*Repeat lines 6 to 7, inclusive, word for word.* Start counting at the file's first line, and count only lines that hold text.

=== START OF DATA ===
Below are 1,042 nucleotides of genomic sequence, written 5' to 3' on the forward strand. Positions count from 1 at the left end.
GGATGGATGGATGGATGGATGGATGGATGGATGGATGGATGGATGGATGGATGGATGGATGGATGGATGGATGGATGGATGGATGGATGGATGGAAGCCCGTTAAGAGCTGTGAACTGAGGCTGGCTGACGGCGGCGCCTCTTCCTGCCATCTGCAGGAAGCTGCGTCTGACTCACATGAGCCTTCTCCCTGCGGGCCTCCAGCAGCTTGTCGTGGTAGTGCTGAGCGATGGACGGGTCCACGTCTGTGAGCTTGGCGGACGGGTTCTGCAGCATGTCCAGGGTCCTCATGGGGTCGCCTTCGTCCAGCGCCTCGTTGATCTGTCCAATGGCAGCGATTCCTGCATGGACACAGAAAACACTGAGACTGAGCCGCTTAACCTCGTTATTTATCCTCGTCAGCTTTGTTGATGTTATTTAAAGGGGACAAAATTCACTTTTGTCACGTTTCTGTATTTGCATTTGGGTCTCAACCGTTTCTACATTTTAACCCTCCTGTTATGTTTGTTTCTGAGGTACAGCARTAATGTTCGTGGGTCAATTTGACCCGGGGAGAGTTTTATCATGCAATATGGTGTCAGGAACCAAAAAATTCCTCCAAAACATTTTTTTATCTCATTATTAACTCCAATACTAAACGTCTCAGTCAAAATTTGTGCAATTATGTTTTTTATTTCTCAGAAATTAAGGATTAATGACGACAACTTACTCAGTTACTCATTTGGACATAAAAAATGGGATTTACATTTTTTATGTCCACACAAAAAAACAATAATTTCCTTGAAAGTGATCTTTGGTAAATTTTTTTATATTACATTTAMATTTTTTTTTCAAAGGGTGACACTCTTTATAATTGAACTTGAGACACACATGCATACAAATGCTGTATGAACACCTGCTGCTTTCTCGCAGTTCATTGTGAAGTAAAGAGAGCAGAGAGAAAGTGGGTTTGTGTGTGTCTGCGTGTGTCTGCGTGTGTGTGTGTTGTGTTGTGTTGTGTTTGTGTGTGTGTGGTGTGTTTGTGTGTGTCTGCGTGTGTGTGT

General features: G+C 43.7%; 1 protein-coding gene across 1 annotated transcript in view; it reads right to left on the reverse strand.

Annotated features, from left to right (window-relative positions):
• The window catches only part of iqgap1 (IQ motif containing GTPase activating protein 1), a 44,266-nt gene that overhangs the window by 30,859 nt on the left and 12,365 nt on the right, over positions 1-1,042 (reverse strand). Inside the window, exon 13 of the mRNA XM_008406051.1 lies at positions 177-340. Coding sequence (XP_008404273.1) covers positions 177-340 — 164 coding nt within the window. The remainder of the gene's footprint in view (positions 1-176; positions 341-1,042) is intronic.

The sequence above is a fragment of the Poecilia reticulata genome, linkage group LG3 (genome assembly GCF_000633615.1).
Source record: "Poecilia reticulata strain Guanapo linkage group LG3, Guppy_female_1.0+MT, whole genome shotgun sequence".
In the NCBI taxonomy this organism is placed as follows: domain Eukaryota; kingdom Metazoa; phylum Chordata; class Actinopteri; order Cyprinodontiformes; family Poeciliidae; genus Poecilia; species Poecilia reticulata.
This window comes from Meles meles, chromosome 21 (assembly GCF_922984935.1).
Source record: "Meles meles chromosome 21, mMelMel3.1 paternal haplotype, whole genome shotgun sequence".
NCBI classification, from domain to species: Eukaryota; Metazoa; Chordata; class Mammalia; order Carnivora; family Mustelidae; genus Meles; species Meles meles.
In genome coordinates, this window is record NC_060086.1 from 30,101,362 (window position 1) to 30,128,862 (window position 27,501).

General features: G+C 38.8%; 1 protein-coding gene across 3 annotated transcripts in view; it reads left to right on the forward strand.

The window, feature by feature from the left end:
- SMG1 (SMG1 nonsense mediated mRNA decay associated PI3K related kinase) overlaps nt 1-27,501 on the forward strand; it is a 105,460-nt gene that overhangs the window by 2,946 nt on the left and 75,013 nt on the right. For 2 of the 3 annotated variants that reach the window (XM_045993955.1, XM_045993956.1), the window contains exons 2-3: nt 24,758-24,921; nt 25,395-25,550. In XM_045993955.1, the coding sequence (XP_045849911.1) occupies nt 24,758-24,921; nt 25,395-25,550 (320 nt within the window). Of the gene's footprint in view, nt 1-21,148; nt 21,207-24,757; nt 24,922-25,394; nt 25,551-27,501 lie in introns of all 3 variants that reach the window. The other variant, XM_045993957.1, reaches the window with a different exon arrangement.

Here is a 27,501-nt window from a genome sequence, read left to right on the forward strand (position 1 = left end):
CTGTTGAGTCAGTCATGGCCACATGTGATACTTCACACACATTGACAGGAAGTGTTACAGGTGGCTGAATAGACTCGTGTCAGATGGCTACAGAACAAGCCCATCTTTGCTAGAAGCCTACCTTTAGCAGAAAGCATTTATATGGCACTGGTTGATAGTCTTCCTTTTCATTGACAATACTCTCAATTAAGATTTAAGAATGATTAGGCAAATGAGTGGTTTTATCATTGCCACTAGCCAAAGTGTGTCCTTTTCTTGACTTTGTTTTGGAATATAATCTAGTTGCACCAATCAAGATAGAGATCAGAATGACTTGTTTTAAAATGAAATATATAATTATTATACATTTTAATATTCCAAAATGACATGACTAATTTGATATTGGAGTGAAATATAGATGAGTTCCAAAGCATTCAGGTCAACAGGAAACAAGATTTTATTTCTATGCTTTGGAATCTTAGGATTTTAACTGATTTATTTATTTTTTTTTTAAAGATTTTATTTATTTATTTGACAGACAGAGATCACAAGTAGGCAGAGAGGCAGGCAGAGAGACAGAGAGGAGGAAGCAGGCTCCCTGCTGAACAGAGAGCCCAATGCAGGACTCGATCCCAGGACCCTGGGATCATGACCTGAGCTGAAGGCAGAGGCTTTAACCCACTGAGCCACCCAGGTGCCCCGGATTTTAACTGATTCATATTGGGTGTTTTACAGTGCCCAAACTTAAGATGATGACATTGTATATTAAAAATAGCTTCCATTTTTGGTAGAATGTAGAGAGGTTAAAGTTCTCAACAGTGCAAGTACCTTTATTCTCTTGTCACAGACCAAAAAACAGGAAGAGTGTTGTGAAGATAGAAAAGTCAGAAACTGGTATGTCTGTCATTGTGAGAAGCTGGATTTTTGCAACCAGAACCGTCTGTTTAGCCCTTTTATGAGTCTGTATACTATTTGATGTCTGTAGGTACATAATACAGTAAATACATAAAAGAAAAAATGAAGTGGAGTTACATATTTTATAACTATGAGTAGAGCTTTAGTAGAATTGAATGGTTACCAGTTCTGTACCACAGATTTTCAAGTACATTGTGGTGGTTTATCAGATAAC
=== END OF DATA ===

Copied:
The sequence above is a fragment of the Poecilia reticulata genome, linkage group LG3 (genome assembly GCF_000633615.1).
Source record: "Poecilia reticulata strain Guanapo linkage group LG3, Guppy_female_1.0+MT, whole genome shotgun sequence".